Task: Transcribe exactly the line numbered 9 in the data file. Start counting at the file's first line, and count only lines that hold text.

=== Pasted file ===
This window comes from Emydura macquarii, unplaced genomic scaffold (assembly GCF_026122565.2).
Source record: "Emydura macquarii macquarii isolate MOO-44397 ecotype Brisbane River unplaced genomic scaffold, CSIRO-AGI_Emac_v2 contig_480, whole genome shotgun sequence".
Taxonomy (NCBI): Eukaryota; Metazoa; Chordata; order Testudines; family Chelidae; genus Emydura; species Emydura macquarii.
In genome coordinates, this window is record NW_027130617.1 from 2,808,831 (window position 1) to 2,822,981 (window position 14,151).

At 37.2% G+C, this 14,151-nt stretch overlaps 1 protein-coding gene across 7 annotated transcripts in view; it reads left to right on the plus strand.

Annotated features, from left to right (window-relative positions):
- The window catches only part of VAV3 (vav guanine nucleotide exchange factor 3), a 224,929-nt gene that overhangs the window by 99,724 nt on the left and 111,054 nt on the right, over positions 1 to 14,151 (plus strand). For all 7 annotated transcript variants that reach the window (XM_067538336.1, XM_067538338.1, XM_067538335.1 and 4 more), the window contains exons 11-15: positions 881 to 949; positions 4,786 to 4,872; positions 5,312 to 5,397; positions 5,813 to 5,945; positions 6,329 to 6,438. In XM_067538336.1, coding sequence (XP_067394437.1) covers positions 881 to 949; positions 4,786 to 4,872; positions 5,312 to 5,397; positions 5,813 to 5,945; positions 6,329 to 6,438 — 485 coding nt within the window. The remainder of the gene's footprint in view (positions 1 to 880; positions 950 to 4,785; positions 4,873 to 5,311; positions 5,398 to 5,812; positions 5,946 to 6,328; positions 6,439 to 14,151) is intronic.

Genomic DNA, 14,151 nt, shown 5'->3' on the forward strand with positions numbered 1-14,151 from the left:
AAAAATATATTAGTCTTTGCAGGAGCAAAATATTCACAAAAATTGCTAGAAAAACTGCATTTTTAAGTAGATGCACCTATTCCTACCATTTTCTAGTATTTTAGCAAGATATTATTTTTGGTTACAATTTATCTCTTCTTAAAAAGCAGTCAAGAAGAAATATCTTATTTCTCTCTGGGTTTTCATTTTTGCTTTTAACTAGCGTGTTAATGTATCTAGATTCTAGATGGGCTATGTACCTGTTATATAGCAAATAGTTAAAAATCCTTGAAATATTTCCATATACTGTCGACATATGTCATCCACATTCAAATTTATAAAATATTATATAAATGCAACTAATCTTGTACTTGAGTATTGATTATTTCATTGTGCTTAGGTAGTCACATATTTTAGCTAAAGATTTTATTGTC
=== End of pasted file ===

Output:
AAAAATATATTAGTCTTTGCAGGAGCAAAATATTCACAAAAATTGCTAGAAAAACTGCATTTTTAAGTAGATGCACCTATTCCTACCATTTTCTAGTATTTTAGCAAGATATTATTTTTGGTTACAATTTATCTCTTCTTAAAAAGCAGTCAAGAAGAAATATCTTATTTCTCTCTGGGTTTTCATTTTTGCTTTTAACTAGCGTGTTAATGTATCTAGATTCTAGATGGGCTATGTACCTGTTATATAGCAAATAGTTAAAAATCCTTGAAATATTTCCATATACTGTCGACATATGTCATCCACATTCAAATTTATAAAATATTATATAAATGCAACTAATCTTGTACTTGAGTATTGATTATTTCATTGTGCTTAGGTAGTCACATATTTTAGCTAAAGATTTTATTGTC